May 25, 2024

15 Things I’ve Learned Being The Only Sober Person In The Room

In the early days, I felt that it was my responsibility to answer the question, “How come you aren’t drinking? ” I didn’t understand I could decline to answer or that I didn’t have to make sense to everyone. For a period it was, “I’m an alcoholic,” and that tended to silence anyone (for clarification, I no longer identify as an alcoholic). These days, unless I’m feeling generous, I simply say, “I don’t drink,” and leave it at that. If your friends drink too much while you’re struggling with staying sober, know you’re not alone. At Gateway Foundation, we take the time to understand the triggers keeping you from staying sober.

If you drink when you’re lonely, pick up the phone and call a friend or make plans to do something social. Albertson has found that prioritizing yoga, meditation and walking on the beach has really helped as a drinking distraction for herself. You can also revisit an old hobby you once had, whether that’s playing a musical instrument or making art. Drinking less will give you more time to pursue these passion projects in general and can pave the way to help you find new hobbies and interests. ” You want to learn how to have fun without drinking, and that’s how you ended up here. It’s easy for you to avoid alcohol and have fun in the day, but when you go out to a social event at night, you start having problems.

Is there a safe approach to drinking?

Going back to normal life when in recovery is a challenge that can potentially lead to relapse. But being prepared to deal with triggers and temptations can make the process easier. Returning to a regular environment and spending time with friends who drink is one of the challenges you might face.

It’s also helpful to change your environment—for instance, avoid going to bars. There are also resources such as 12-step groups and recovery groups. When I was drinking, it never occurred to me that I was an introvert.

Have an Emergency Plan

Sobriety is kind of like the fast-pass line at Disneyland, except the ride is growing up. So if all of your friends drink alongside you, then there’s no issue, right? Well, there’s a concept in psychology known as “confirmation bias,” and it means that we often look for evidence to support something that we already believe to be true. While making the decision to be sober was the best thing I’ve ever done, it’s also one of the hardest.

  • Maybe you like spending time with your co-workers.
  • We feel like we’re not just in the spotlight but also under a magnifying glass.
  • If these emotions become excessive, they can hold you back from recovery.
  • In some cases, this can mean changing your social group and spending time with different people.

I used to have to anticipate losing my purse or belongings or saying or doing something I didn’t mean to say or do. Social settings where you’re the only sober person are incredible reminders of why you’re sober. It won’t be long before you see a drunk person doing something silly or stupid and be glad that it isn’t you. When you’re a person who drinks, coming across a sober person is often a novelty. Usually, it’s the cranky designated driver, or the well-behaved friend of the group, or someone who’s taking the night easy after a particularly terrible hangover. Many times, we drink because it’s just a way to not feel like an outsider.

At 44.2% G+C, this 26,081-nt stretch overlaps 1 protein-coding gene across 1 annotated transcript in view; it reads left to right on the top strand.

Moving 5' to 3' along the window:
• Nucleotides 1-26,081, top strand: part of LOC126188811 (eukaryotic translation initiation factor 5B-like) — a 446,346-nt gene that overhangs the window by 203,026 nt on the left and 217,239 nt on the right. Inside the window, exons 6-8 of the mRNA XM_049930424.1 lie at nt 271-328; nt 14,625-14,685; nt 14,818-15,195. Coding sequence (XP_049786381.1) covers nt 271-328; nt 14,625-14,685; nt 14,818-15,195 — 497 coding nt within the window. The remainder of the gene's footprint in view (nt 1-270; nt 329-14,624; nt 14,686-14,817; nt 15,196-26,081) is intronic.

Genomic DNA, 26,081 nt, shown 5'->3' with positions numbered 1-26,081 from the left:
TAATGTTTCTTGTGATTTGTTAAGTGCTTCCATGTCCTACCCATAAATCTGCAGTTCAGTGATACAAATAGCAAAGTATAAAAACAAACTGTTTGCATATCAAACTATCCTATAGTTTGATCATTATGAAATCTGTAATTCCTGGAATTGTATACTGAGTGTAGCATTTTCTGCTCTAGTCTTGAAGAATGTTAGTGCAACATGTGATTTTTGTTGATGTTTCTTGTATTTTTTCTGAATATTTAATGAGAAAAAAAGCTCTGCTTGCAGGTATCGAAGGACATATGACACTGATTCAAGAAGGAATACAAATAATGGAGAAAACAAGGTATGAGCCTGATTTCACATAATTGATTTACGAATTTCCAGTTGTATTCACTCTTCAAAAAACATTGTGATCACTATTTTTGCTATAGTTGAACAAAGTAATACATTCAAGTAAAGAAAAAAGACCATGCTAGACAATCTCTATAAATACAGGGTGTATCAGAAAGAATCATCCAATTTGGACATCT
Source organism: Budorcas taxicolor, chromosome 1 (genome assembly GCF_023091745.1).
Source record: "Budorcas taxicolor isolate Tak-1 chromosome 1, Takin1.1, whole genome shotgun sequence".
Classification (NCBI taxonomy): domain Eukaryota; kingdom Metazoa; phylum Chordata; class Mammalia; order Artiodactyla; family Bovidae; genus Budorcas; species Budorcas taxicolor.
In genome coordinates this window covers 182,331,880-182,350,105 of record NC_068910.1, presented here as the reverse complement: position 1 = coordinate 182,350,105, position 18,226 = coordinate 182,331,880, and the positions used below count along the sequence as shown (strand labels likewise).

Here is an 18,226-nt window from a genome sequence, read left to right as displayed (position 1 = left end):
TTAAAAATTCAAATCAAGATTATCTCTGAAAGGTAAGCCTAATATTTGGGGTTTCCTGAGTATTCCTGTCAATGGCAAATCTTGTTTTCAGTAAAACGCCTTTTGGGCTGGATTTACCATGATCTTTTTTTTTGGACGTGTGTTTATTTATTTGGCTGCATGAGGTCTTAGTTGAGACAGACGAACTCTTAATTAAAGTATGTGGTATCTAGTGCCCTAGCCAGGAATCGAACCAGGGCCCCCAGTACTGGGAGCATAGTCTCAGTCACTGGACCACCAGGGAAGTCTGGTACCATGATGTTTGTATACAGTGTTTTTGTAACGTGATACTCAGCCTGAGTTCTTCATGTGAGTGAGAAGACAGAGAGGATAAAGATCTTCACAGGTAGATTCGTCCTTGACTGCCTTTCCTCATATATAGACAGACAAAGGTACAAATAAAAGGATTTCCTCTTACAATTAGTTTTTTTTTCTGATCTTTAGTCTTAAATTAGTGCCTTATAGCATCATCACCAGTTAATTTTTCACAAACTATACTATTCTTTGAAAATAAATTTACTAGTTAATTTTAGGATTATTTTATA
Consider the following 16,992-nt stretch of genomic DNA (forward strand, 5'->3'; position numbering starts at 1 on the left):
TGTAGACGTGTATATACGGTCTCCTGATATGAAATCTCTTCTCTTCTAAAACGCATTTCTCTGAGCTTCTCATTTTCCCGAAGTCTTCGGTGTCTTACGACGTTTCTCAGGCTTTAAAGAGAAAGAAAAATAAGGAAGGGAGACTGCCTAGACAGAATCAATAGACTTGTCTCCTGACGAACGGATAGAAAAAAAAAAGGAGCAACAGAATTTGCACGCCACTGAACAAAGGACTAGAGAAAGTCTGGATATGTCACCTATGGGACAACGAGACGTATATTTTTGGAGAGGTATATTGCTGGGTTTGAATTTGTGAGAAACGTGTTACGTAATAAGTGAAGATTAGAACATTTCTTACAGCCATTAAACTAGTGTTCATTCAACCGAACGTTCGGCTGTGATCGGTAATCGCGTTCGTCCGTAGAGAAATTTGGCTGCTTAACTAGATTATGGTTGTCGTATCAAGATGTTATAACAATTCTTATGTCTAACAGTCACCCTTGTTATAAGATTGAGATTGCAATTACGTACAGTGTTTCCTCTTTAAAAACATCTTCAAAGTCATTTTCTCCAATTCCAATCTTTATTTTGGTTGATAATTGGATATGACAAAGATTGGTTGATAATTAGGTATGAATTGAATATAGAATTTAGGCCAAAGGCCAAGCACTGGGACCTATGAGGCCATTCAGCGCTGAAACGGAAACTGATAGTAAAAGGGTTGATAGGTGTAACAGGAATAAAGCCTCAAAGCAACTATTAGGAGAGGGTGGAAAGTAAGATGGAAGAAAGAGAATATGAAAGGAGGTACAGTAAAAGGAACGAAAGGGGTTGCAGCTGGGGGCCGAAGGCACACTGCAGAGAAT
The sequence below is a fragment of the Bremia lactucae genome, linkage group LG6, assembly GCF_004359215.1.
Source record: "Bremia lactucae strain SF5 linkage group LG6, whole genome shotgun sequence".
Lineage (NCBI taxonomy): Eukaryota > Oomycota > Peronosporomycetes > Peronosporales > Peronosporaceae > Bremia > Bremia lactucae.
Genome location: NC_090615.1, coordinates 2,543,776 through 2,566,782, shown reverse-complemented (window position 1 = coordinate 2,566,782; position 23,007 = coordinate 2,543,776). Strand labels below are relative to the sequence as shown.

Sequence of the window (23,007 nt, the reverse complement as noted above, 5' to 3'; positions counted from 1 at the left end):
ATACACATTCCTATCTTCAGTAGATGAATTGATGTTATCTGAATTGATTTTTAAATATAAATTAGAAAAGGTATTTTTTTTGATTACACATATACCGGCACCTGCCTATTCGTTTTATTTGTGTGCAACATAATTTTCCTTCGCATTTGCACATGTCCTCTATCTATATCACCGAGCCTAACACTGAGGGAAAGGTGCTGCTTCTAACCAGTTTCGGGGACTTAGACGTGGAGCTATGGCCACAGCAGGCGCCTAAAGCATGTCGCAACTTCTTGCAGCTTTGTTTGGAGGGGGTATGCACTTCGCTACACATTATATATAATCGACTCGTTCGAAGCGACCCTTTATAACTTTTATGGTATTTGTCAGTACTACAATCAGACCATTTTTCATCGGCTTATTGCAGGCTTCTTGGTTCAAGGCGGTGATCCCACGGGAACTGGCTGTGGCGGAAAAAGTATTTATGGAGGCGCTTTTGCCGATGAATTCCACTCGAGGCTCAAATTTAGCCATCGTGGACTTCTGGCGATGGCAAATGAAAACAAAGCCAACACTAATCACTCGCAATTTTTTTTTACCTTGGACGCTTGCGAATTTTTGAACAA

‘Alcoholics Anonymous: The Big Book,’ by William G. Wilson (Bill W.)

It is helpful to be sensitive about this issue, as so much is at stake, but to also remember that it is that person’s own responsibility to manage their recovery. Having a chaotic or disorganized lifestyle can also hinder your recovery. It’s important to develop a structured daily and weekly schedule and stick to it. For example, you may have developed a co-dependent relationship, or a family member, friend, or employer may have been enabling you without even knowing it. Sobriety means not being under the influence of a substance.

  • It’s been over six years since I first started seriously questioning my relationship with alcohol and considered a life without it.
  • Ask open-ended questions, actively listen and show a genuine interest in getting to know people.
  • When a person consumes alcoholic beverages, the alcohol builds up in their bloodstream.
  • We are always the lead protagonist of our own story — when we take on a legitimately dramatic narrative arc (such as trying not to drink), that sense of being the center of attention grows.

When I think back to my drinking days, I might have come across someone who wasn’t drinking once or twice, but I never stayed around long enough to figure out why, or what motivated their decision. To be honest, sober people scared the crap out of me. Think about which friendships will be supportive of your sober life going forward.

Balancing holiday parties with guests in recovery.

Many bars and restaurants have entire mocktail menus, and there is an ever-increasing number of nonalcoholic drinks to buy at home. “I now drink sparkling water with a lime on the rocks and even enjoy creating pretty mocktails that are not filled with sugar,” she explains. Think about what inspires you to drink and find something else to do in those situations where drinking would normally occur. This, says Hobelmann, could be everything from taking a walk to watching a Netflix show.

being sober around drinkers

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